•     Students have the right to read good books. Exposure to high quality writing will help children become critical readers, and help them learn how to select books that are good enough for them.  Literary standards are not lower for books for children; young people deserve the same high quality books that everyone wants to read.

       Students have the right to gain something from the books they read, to take something away from their experience.  Books give children an opportunity to explore new worlds and learn new ideas.  Provide them with a wide range of books that allows them to travel places they’ve never been, and see things they’ve never seen. 

       Students have the right to choose their own books to read. Children need an opportunity to learn to select good books for themselves.  By selecting both books that they like and don’t like, they will develop the criteria for books they enjoy reading.

       Students have the right to read books on topics of interest to them. While it is important to expose children to a wide variety of books, young readers need to be allowed to identify their own reading interests.  Not everyone likes to read the same books, and children need to be able to select books of the genre and topic of interest to them.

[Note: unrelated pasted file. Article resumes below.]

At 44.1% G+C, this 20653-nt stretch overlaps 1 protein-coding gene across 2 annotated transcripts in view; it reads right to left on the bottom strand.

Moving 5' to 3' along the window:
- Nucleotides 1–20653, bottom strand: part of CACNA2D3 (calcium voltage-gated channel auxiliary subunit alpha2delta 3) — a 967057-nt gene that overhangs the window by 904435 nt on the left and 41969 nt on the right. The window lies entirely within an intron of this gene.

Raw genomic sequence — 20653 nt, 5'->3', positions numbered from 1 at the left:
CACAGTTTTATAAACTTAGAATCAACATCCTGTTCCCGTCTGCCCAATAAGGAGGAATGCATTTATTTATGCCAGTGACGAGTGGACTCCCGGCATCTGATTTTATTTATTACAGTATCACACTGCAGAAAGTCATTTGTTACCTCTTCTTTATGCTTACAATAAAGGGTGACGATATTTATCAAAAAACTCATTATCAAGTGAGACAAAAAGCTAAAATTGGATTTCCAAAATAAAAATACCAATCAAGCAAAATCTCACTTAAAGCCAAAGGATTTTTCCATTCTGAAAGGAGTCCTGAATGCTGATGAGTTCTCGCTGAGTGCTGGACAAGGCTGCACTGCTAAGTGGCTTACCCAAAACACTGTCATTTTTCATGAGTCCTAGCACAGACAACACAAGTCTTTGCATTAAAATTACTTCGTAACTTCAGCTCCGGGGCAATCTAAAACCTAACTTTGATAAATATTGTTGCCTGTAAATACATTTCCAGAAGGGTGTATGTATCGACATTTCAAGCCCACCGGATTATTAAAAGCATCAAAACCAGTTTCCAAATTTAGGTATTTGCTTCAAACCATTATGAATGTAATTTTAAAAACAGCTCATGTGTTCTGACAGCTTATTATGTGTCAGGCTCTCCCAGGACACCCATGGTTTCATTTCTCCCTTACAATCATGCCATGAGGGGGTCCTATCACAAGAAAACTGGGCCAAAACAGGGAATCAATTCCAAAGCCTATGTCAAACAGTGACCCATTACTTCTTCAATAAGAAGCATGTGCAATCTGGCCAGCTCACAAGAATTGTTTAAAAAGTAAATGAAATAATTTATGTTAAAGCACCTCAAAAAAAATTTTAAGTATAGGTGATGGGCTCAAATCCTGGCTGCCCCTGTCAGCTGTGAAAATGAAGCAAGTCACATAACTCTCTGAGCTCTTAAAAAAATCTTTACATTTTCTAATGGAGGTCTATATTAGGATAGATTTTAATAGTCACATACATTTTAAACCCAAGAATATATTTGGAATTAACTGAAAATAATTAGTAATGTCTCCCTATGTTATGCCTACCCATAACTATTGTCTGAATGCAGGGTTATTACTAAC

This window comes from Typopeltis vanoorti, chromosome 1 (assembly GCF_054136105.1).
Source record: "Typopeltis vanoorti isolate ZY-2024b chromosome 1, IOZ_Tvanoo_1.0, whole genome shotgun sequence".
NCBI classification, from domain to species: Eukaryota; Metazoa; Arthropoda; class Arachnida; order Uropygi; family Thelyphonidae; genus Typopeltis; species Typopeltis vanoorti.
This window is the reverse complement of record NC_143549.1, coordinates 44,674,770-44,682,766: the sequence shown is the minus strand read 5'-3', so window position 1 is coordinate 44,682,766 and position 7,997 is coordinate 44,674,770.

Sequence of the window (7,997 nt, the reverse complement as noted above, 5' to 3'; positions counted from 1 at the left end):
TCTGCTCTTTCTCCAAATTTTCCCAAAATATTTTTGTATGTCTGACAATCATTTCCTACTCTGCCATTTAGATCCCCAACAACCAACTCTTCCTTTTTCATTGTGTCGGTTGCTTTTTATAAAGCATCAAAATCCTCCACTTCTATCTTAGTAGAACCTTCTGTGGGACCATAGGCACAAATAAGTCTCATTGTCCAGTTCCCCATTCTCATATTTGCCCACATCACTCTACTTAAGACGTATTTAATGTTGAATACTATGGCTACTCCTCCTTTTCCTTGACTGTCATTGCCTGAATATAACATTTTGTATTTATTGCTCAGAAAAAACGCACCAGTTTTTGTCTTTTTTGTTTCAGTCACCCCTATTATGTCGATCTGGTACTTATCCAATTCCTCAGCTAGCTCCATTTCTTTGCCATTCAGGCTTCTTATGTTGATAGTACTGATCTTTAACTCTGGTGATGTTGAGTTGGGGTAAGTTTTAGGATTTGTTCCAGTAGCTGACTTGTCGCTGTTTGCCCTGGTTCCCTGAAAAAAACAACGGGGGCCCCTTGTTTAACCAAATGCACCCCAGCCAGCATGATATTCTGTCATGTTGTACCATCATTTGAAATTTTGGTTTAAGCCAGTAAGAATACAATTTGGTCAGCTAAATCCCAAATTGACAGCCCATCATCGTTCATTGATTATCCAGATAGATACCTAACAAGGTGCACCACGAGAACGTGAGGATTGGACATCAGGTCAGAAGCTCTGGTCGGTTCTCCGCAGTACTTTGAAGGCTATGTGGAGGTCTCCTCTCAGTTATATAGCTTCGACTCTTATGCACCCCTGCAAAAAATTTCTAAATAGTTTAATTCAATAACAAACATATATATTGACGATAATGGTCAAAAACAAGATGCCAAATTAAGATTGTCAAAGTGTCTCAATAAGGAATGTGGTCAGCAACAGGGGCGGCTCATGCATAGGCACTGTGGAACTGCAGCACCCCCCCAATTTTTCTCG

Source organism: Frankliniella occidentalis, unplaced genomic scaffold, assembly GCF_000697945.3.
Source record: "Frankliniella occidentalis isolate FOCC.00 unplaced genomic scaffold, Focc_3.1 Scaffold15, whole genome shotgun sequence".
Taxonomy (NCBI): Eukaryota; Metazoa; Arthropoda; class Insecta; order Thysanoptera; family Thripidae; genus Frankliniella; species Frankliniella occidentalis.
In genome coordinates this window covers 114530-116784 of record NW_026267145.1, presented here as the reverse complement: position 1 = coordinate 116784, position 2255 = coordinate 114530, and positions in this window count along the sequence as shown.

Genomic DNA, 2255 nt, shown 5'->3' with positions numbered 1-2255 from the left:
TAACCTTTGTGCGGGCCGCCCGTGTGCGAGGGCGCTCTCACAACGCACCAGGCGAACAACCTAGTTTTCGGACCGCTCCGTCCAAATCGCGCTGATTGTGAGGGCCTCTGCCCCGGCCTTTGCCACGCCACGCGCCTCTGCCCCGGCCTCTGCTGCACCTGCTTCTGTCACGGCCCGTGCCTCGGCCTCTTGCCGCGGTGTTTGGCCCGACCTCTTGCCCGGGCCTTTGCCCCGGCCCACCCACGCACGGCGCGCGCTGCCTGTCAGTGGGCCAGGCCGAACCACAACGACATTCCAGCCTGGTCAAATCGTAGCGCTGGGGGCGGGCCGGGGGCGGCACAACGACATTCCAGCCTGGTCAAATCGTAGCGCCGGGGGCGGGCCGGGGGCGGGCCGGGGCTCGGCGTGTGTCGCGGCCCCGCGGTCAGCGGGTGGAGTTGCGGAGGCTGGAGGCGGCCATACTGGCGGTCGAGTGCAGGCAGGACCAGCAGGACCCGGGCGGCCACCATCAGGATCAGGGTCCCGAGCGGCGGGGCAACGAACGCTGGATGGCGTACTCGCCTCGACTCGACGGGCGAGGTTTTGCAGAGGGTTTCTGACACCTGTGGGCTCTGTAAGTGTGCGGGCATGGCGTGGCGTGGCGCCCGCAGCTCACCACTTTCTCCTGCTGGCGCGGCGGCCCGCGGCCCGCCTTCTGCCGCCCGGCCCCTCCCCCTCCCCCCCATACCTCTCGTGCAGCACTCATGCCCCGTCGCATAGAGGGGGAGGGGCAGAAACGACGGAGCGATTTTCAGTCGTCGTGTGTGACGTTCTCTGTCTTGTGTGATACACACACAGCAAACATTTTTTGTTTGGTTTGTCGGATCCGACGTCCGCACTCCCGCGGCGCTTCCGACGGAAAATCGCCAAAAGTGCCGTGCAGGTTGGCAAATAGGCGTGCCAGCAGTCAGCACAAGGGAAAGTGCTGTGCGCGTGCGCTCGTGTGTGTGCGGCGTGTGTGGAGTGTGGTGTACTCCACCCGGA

Students have the right to read both challenging and easier books. Children do not always have to read at their reading level.  Everyone likes to “relax” and not always be challenged when reading; children, too, need to experience relaxing reading.

       Students have the right to read for fun.  Children should have the opportunity to read a book for the pure pleasure of reading, and not always be expected to take a test, write a book report, participate in a discussion, or follow-up on the book in any other way.

       Students have the right to have stories read to them. Everyone loves to hear a good story.  Children of all ages need an opportunity to relax, hear the language of a well-written book, and be entertained by listening to a story.

       Students have the right to dislike some books. There are a few, if any, books that everyone likes.  Similarly, there is no rule that says everyone needs to finish a book once it’s started.  Give children an opportunity to stop reading a book they are not enjoying.

       Students have a right to read all kinds of books. There is no one kind of book that is better than others.  Give children an opportunity to read light and silly stories along with serious, thought-provoking books to broaden the appeal of reading.